Might I suggest to Norse NOT to copy what Norwegian did, and failed with, ie, fly mainly to the US, but to try new different upmarket leisure routes instead.
How about OSL - MLE / BKK / BGI / PUJ / SEZ / HKT. The US won't get back to the pre-covid traffic volumes for years yet. Whereas there is a pent-up demand for luxury holidays which will be unleashed as soon as countries open up again.
 
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LAXintl
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Re: New Norwegian low-cost Norse Atlantic Airways announced

Thu Mar 25, 2021 4:51 am

Typical non-sense from U.S. politicians calling for Norse Atlantic to be blocked from serving the U.S.

Obviously did not learn from the Norwegian saga, that the U.S. cant deny access to rightfully certified airline under the open-skies agreement.

https://www.reuters.com/article/us-norw ... SKBN2BG38L
From the desert to the sea, to all of Southern California
 
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mercure1
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Re: New Norwegian low-cost Norse Atlantic Airways announced

Thu Mar 25, 2021 4:57 am

TC957 wrote:
Might I suggest to Norse NOT to copy what Norwegian did, and failed with, ie, fly mainly to the US, but to try new different upmarket leisure routes instead.
How about OSL - MLE / BKK / BGI / PUJ / SEZ / HKT. The US won't get back to the pre-covid traffic volumes for years yet. Whereas there is a pent-up demand for luxury holidays which will be unleashed as soon as countries open up again.


There is the little issue of the inability to access Russian overflight rights which makes service eastward less feasible.
mercure f-wtcc
 
MAH4546
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Re: New Norwegian low-cost Norse Atlantic Airways announced

Thu Mar 25, 2021 6:31 am

TC957 wrote:
Might I suggest to Norse NOT to copy what Norwegian did, and failed with, ie, fly mainly to the US, but to try new different upmarket leisure routes instead.
How about OSL - MLE / BKK / BGI / PUJ / SEZ / HKT. The US won't get back to the pre-covid traffic volumes for years yet. Whereas there is a pent-up demand for luxury holidays which will be unleashed as soon as countries open up again.


Norwegian didn't fail on all its routes, and Norse Atlantic has made it clear it wants to do what worked, which is New York, Miami and Los Angeles.

Unfortunately, given the horrendous situation in Europe regarding COVID, inbound tourism from the U.S. that would otherwise go to Europe will divert elsewhere, and the U.S. will continue to ban Europeans from coming to visit the States until their COVID problem is under control.
a.
 
Mortyman
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Re: New Norwegian low-cost Norse Atlantic Airways announced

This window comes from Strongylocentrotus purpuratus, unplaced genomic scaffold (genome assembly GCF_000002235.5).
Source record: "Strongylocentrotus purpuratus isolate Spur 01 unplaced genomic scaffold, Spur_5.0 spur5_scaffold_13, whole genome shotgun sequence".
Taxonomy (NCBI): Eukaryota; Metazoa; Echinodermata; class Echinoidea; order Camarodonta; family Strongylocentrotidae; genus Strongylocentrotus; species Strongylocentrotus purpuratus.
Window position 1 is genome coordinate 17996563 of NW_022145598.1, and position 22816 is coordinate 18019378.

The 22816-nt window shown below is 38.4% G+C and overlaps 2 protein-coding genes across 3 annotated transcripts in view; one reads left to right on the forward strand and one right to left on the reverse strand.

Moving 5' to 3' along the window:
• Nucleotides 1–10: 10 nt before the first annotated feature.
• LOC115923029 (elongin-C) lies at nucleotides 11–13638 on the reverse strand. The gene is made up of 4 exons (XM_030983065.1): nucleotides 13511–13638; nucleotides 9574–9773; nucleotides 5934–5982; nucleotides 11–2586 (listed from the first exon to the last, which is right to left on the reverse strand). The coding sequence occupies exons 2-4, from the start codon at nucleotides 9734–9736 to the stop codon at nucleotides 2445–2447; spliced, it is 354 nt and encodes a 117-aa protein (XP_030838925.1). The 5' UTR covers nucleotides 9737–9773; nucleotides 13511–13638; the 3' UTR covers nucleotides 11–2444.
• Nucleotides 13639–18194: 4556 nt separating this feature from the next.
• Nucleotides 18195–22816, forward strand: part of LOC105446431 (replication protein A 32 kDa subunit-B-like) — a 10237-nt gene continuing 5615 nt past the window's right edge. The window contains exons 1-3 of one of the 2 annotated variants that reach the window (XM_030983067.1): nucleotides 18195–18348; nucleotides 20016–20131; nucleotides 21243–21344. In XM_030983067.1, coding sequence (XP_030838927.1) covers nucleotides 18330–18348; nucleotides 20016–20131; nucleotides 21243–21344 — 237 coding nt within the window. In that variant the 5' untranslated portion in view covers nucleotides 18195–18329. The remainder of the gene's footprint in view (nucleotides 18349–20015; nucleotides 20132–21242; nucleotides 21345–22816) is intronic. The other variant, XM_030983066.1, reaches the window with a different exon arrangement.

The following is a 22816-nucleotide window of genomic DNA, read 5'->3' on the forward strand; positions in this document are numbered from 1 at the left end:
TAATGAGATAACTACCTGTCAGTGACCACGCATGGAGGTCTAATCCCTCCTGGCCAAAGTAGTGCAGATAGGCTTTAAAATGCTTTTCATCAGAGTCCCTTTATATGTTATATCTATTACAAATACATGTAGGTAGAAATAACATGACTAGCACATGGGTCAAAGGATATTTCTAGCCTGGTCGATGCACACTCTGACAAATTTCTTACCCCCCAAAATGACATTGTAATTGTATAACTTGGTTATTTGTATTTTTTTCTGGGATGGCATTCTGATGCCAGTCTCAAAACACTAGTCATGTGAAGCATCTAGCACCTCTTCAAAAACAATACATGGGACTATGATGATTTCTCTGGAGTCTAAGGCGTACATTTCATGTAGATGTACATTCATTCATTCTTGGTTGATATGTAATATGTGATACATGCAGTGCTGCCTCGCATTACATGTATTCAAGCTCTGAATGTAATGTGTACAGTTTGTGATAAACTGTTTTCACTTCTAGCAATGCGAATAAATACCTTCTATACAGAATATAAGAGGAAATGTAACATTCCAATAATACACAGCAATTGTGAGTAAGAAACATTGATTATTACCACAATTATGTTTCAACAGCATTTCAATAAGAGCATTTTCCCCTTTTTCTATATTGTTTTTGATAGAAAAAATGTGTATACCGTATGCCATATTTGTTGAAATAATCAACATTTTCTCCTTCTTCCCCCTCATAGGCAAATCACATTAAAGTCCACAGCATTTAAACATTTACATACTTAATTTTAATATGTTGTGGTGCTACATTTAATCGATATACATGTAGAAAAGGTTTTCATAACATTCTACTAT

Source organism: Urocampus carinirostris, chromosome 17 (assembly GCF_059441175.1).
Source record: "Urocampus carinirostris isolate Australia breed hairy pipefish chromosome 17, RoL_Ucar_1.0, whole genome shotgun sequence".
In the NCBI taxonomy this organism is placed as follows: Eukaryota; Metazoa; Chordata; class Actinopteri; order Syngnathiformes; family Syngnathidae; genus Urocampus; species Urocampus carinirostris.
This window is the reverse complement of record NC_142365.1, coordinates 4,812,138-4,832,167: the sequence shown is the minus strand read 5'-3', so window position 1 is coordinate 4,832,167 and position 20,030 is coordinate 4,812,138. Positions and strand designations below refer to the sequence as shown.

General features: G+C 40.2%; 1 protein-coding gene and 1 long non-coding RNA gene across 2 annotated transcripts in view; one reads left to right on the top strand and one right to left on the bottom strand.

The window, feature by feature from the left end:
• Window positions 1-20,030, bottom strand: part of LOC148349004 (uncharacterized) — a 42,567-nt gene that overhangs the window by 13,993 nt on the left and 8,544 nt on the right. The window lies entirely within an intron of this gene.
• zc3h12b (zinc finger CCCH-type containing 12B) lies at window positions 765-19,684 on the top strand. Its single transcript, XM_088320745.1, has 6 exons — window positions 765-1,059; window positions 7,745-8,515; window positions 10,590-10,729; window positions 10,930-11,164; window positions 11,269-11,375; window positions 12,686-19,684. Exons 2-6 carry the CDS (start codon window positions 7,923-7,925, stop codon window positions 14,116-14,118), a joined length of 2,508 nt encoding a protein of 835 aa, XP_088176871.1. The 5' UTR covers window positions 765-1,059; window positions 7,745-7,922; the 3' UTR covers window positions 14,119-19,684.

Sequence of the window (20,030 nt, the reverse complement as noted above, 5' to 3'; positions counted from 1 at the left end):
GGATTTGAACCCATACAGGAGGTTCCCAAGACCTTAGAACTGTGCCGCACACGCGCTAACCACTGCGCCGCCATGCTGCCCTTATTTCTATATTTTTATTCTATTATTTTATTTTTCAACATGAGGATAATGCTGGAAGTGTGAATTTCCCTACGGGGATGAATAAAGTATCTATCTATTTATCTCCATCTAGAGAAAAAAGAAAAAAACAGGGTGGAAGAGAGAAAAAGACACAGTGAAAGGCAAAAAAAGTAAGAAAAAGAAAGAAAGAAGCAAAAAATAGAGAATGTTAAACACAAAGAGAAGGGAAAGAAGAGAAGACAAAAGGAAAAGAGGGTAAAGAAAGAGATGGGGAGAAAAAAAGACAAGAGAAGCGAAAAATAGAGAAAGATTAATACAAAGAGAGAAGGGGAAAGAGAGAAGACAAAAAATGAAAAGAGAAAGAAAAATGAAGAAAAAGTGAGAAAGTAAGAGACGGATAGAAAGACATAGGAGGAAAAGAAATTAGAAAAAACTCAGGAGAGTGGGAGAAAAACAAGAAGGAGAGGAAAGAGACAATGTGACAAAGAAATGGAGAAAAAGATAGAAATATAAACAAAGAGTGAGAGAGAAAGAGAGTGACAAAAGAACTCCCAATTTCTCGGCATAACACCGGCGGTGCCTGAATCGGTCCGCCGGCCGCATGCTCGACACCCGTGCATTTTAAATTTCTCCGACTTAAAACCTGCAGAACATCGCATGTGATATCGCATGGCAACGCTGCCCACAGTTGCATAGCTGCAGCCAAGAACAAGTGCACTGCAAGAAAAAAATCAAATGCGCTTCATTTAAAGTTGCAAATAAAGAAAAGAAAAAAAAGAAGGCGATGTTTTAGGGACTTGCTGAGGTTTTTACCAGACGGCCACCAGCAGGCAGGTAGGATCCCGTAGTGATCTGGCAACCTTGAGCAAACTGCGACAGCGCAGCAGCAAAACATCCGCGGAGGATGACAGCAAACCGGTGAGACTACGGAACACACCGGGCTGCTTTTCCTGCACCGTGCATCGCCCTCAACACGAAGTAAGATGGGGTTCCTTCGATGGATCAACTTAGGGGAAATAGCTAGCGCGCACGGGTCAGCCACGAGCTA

Thu Mar 25, 2021 8:25 am

Some Things never change ... :-)

U.S. should deny market access to Norwegian budget airline -lawmaker


WASHINGTON — The chairman of the U.S. House Transportation and Infrastructure Committee on Wednesday urged the Biden administration to deny a permit for a new low-cost Norwegian carrier to enter the domestic market.

Representative Peter DeFazio, in a statement released ahead of a hearing Thursday, urged Transportation Secretary Pete Buttigieg to deny Norse Atlantic permission to enter the U.S. market.



https://nationalpost.com/pmn/news-pmn/u ... e-lawmaker
 
ELBOB
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Re: New Norwegian low-cost Norse Atlantic Airways announced

Thu Mar 25, 2021 9:30 am

M564038 wrote:
It is not clearly a Norwegian 787.
And even if it is, it does not show any trademarked features, and is probably a photo provided by the current owner of the aircraft.


Huh, I can see the red forward fuselage and blue annular stripe...

https://images.squarespace-cdn.com/cont ... 2BHome.jpg

They've deliberately picked that one from stock imagery and futzed the white balance around a bit:

https://www.istockphoto.com/photo/airpl ... 6-75697607
 
TC957
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Re: New Norwegian low-cost Norse Atlantic Airways announced

Thu Mar 25, 2021 10:09 am

mercure1 wrote:
TC957 wrote:
Might I suggest to Norse NOT to copy what Norwegian did, and failed with, ie, fly mainly to the US, but to try new different upmarket leisure routes instead.
How about OSL - MLE / BKK / BGI / PUJ / SEZ / HKT. The US won't get back to the pre-covid traffic volumes for years yet. Whereas there is a pent-up demand for luxury holidays which will be unleashed as soon as countries open up again.


There is the little issue of the inability to access Russian overflight rights which makes service eastward less feasible.

Guess a few $$$ in the right Russian pockets can overcome that issue.
Norse would do well to remember the saying " If you do what you've always done, you get what you always got ".